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Audubon Society of Rhode Island Open Trails COVID-19 Safety Guidelines Hiking

Published March 19, 2020
Updated April 5, 2020

Safely Enjoying the Outdoors During COVID-19

Now more than ever, the outdoors continue to provide countless physical, mental and emotional health benefits for our community. And while our buildings and programs have temporarily shut down, our our 13 public wildlife refuges are there for you to explore.

Visit a favorite refuge, or try a new one. While you're there, take a deep breath, slow down, listen to the sounds around you, seek out signs of spring, and share what you see on our Facebook page or tag us on Instagram and Twitter.

We may have to socially distance ourselves in person, but we can continue to be a strong community online.

Need some inspiration on where to visit?

  • Visit to find a wildlife refuge, refuge highlights, and trail maps.
  • Please Note: the Audubon Nature Center and Aquarium and other facilities are closed to all visitors.

Guidelines for enjoying the trails safely:

  • Review the guidelines set by the State of Rhode Island for the safe use of parks and open spaces during the COVID-19 public health crisis.
  • Please stay home if you are sick or may have had contact with someone who is sick. Symptoms of COVID-19 are fever, coughing and/or trouble breathing.
  • A cloth face covering must be worn by everyone as of May 8th, 2020 in Rhode Island and May 6th in Massachusetts, per the respective governors' orders.
  • Maintain physical distance from people who are not members of your household - including at trailhead kiosks, scenic areas and in parking lots.
  • Do not gather in groups and avoid close contact with people such as hugging and shaking hands.
  • Avoid unnecessary use of shared equipment like benches. If you must use equipment, use hand sanitizer immediately afterwards and wash your clothes and take a shower when you get home.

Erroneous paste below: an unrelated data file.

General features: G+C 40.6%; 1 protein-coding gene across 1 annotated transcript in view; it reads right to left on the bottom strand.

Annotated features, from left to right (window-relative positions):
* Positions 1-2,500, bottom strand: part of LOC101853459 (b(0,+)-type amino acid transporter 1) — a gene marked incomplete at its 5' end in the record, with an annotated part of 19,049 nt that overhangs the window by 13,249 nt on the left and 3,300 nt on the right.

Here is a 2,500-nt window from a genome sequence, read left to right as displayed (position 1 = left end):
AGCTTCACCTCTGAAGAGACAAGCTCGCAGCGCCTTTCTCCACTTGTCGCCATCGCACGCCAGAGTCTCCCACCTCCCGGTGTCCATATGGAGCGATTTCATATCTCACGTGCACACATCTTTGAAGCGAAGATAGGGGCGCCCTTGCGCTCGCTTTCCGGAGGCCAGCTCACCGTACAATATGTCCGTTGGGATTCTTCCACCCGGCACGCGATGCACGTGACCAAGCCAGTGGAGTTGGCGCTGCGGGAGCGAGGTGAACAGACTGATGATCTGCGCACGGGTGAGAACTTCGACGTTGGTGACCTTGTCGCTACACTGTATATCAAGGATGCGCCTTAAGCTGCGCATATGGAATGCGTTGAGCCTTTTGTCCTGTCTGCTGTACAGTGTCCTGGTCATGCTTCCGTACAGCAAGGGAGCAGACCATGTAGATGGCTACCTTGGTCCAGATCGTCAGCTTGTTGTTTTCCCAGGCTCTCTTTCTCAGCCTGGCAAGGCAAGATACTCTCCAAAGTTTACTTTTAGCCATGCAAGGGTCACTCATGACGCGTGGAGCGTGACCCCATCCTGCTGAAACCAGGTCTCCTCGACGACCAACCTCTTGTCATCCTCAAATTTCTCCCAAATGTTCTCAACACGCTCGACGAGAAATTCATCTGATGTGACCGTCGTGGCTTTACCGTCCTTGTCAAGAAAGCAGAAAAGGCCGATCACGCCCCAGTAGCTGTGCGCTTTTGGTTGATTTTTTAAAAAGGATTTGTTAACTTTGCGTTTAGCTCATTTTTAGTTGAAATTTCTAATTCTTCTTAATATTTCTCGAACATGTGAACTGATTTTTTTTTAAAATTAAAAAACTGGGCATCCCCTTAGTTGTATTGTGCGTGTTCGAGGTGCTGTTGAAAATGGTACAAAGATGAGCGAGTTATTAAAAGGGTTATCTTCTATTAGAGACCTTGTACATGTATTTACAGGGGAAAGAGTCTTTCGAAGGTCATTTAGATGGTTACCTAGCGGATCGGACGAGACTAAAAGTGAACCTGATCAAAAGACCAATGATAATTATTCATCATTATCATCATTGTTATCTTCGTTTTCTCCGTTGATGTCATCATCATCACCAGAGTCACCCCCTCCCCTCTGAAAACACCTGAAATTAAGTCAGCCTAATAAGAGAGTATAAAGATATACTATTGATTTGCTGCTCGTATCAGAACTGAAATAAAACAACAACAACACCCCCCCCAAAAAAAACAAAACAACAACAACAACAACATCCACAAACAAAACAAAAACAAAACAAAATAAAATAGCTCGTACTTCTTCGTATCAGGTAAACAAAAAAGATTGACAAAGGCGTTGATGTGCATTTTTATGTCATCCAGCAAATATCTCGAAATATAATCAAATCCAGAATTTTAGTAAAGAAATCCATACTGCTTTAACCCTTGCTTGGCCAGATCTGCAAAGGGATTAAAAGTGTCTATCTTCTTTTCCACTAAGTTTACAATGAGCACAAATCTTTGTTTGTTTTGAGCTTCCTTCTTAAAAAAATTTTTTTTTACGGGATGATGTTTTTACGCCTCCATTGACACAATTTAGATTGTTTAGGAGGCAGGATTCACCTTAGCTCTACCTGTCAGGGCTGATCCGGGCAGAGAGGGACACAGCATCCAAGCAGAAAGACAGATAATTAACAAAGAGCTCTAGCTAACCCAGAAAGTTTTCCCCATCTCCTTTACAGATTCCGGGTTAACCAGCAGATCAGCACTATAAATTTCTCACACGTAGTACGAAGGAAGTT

• If parking lots or trails are crowded, please try coming back at a different time - or use this as an opportunity to explore a less-frequented spot. Your favorite wild refuge is probably someone else's favorite too!
  • Try to get hikes in during the weekdays, when it may be a bit rainy, or later in the day when there are not as many people trying to enjoy the outdoors.
  • If we feel a refuge is getting so much visitation that social distancing becomes challenging, we will close the refuge.
  • To prevent the spread of COVID-19, there will be no bathrooms available.
  • See additional guidelines for the safety of people and wildlife at

Other resources for staying connected with nature:

Audubon Society of Rhode Island relies on admission and program fees and memberships to maintain our properties, provide education programs, and advocate on the behalf of the environment. During this difficult time, we have opted to keep our trails open to everyone. If you would like make a donation, you can designate your gift to the sanctuary you visited.

Stay well and get outside! Thank you!

For full updates regarding Audubon and Covid-19, visit and bookmark this webpage:

Latest News and Events

Migratory birds are now flooding across the continent, as they return to their nesting grounds this spring. World Migratory Bird Day is on May 9, 2020, as people around the globe welcome birds back—and lend them a helping hand.

How many bird species can you spot? Head outside with the Big Days checklist between May 3 and May 17, 2020, go birding ethically and safely, then submit your results. You could win Audubon recognition and prizes if you see the most species in your category, but more importantly, you will be celebrating the birds of Rhode Island during spring migration. Register Here

Let's go birding with Laura Carberry! There is no easier way to connect kids with nature than birding. Pull out some binoculars and get the whole family interested in the world outside your window. Birds can be found year round, in any habitat, and the learning possibilities are virtually endless. All you need are a few simple tools. Learn more!

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